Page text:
Listen to a range of responses.

Explain that reaching for the stars means having dreams and ambitions that might at first seem impossible and might take a lot of hard work to achieve.

Encourage the children to think about the things that they would love to do.

Listen to a range of responses.

How could they reach for the stars?

Explain that sometimes, the way we think or what we believe we can do can limit us in our dreams and ambitions. This can make it more difficult to reach for the stars. Sometimes, reaching for our dreams takes a lot of courage and other people might not totally understand. However, it is important not to underestimate what we might achieve, and it is always good to have a go!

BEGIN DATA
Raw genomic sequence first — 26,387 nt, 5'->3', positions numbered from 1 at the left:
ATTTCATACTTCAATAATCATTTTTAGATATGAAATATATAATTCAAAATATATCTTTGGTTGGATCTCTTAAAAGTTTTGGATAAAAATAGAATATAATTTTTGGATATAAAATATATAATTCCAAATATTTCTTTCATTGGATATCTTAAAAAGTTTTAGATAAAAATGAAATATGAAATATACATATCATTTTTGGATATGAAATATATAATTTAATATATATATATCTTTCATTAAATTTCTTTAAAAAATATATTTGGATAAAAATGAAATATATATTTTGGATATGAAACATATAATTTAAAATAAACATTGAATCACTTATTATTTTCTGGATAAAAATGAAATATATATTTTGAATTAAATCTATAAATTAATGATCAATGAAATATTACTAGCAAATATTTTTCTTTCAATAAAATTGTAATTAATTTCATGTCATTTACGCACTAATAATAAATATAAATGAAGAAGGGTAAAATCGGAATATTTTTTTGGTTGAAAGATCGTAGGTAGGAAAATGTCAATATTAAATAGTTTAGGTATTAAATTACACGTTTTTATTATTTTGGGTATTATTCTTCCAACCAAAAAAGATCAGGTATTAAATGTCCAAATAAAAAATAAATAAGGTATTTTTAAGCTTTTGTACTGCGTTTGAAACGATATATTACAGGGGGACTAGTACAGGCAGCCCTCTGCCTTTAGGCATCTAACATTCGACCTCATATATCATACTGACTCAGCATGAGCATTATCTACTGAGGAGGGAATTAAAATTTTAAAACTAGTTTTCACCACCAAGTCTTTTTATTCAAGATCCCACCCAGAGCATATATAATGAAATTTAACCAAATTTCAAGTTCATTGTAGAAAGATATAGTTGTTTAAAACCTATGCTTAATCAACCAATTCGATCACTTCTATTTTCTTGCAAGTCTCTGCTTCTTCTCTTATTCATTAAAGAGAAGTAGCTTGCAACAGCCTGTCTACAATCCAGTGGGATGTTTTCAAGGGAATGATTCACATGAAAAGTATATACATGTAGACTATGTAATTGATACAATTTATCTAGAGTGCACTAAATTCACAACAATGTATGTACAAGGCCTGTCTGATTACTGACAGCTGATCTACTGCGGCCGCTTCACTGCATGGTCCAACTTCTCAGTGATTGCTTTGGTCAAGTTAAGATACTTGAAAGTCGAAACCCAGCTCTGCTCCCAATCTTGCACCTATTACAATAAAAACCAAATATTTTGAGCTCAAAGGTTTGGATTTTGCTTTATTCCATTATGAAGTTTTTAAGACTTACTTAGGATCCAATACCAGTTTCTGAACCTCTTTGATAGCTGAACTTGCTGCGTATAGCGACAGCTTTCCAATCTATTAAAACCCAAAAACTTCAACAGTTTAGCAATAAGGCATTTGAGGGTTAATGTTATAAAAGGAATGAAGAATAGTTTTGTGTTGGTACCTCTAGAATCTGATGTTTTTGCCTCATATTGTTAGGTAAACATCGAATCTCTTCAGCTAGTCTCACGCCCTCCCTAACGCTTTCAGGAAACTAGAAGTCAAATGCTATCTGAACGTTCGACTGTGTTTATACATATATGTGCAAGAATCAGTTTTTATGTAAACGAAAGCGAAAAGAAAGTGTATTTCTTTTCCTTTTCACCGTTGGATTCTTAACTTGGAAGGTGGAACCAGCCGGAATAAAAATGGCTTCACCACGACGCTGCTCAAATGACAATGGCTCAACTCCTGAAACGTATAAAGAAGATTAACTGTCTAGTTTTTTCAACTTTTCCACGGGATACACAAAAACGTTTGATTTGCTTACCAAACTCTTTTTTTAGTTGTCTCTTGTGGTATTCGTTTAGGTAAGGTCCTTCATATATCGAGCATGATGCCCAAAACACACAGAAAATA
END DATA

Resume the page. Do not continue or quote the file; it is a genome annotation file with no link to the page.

Let’s also remember that when the man in the story was healed, all of his friends celebrated. Encourage the children to be glad for other people when they achieve something.

Dear God,
Thank you for the story of Jesus healing the paralysed man and the lessons that we can learn from it.
Thank you for the limits that are put in place to keep us safe and healthy.
Thank you that we can have unlimited thoughts.
When we need to solve a problem or achieve a dream,
Please help us to use our imaginations and never limit the way in which we think.


‘Our God is a great big God’, available at: (3 minutes long)

Extension activities

  1. Give each child a copy of the sheet that accompanies this assembly (No Limits - Extension Activity). Ask them to record three ambitions or dreams in the blank stars and then draw themselves reaching for them.
Publication date: September 2021   (Vol.23 No.9)    Published by SPCK, London, UK.